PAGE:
From Seneca to Seneca-Cayuga: Iroquoian Peoples of the Ohio Country
Explore the past and present of two American Indian nations rooted in Western Pennsylvania.
Advance online tickets are no longer available for this event, but can be purchased at the museum today.
From Seneca to Seneca-Cayuga: Iroquoian Peoples of the Ohio Country, a one-day conference at the Fort Pitt Museum, will welcome speakers from federally recognized tribes as they explore the past, present, and future of the Iroquoian peoples who found a second homeland in the Ohio Country.
In the mid-18th century, the upper Ohio Valley was a melting pot for American Indians of many regions. For decades, some western Senecas, part of the Haudenosaunee (or Iroquois) Confederacy, had drifted down the Ohi:yo’ river, moving further from their fellow nations. Other Iroquoian peoples, including Cayugas, Conestogas, and Mohawks, joined them, seeking autonomy from the larger Confederacy and distance from colonial settlements. They were frequently called Mingo, a term for Iroquoian speakers.
The Iroquoian peoples survived a long and difficult period of removal and continue to preserve their languages, history, and traditions to this day.
The conference will also feature a discussion of the Seneca chief Guyasuta, who worked closely with the larger Confederacy and the Mingo of the Ohio Country in the 18th century. The museum’s new exhibition, Guyasuta: The Life and Legend of a Seneca Chief, will be open for participants to explore.
In addition to the scheduled presentations, a panel discussion with tribal members will address issues of present-day concern to Native communities, such as land acknowledgement and cultural preservation.
9:30 a.m. – Museum opens
10:00 a.m. – Opening remarks, Alan Gutchess, director, Fort Pitt Museum
10:15 a.m. – “A ‘Chief of much Capacity and vast Influence’: Guyasuta’s Mission in the Ohio Country,” Mike Burke, assistant director, Fort Pitt Museum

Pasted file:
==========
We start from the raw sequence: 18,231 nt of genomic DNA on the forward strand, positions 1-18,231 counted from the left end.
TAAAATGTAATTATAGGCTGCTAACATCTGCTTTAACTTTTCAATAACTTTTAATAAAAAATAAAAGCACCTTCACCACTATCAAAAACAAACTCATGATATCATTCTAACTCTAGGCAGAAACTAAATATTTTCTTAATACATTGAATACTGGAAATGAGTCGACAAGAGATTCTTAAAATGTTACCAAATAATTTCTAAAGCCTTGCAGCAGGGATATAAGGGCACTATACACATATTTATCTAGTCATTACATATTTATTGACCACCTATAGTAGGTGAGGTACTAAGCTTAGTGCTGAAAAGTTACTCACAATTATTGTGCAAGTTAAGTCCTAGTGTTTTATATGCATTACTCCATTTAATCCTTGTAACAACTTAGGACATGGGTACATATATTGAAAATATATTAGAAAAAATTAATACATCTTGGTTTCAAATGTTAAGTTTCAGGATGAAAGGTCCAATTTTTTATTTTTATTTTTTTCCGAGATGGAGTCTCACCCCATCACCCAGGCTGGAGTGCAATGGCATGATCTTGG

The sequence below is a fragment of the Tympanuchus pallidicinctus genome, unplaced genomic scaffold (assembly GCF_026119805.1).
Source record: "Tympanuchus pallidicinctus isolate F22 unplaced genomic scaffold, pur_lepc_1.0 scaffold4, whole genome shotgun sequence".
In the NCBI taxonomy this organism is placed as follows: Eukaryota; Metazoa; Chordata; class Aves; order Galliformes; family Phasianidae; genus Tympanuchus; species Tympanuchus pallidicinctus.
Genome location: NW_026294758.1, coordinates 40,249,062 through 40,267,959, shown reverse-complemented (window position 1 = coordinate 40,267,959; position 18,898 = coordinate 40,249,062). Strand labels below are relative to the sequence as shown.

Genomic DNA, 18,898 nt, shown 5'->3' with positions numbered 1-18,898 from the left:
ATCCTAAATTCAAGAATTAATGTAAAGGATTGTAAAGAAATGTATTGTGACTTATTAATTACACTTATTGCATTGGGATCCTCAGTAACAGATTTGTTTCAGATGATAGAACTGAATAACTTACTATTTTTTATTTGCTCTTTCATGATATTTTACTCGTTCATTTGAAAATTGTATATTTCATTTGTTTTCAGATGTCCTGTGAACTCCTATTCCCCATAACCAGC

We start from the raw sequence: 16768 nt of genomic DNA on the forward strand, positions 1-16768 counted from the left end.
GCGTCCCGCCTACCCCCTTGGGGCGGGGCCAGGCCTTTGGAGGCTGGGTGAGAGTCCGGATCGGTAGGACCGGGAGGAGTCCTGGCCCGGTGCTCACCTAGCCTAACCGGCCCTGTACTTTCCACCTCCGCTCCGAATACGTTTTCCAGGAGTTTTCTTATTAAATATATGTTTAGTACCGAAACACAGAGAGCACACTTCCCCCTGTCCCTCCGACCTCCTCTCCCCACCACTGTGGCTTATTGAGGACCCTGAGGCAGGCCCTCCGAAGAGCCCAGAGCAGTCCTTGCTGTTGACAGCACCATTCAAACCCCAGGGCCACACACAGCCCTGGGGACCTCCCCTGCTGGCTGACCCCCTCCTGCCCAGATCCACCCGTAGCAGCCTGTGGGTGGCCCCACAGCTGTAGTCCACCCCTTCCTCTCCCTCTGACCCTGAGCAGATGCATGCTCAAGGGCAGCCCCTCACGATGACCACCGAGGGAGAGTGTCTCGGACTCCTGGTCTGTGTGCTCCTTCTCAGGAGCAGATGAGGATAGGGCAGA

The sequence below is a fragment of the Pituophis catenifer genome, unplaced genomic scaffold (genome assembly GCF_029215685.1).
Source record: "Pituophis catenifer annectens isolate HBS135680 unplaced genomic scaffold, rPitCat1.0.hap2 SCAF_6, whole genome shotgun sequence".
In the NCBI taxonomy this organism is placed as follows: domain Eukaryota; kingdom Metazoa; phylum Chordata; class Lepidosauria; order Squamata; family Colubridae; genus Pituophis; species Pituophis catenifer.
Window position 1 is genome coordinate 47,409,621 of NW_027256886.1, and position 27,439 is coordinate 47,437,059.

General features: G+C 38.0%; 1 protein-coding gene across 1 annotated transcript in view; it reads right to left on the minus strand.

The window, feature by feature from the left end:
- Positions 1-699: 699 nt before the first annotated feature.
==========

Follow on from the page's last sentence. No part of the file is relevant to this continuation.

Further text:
11:15 a.m. – “History of the Seneca-Cayuga People, 1800 to Present,” Paul Barton
12:15 p.m. – Lunch on your own
1:30 p.m. – “A Brief History of the Seneca People,” Daniel Huff
2:30 p.m. – “The Seneca-Cayuga Nation of Today,” William Tarrant
3:30 p.m. – Break
4:00 p.m. – “Contemporary Issues Affecting American Indian Communities,” a moderated panel discussion with tribal members
5:00 p.m. – Conference ends/ museum closes
William Tarrant is the cultural preservation director for the Seneca-Cayuga Nation. The son of a museum curator and traditional educator, he has had a lifelong interest in history and cultural preservation. In 2008, he was appointed as a pot hanger/faith keeper for the Seneca-Cayuga Nation, one of several tribal members who provide ceremonial and religious leadership for the nation. He also helps to coordinate the yearly Tribal Youth Summer Camp, which educates the nation’s children, ages 9 to 16, on Seneca-Cayuga language, history, beliefs, and traditional practices.
Paul Barton is the tribal historic preservation officer (THPO) and cultural preservation officer for the Eastern Shawnee Tribe of Oklahoma, an enrolled citizen of the Seneca-Cayuga Nation, and an adopted Shawnee of the Cherokee Nation. He is active in cultural preservation efforts within the nations and has long been a student of the tribes’ early history. He serves, along with his friend Will Tarrant, as a pot hanger/faith keeper and speaker for the Seneca-Cayuga Nation and lives with his wife Shelba in Wyandotte, Oklahoma.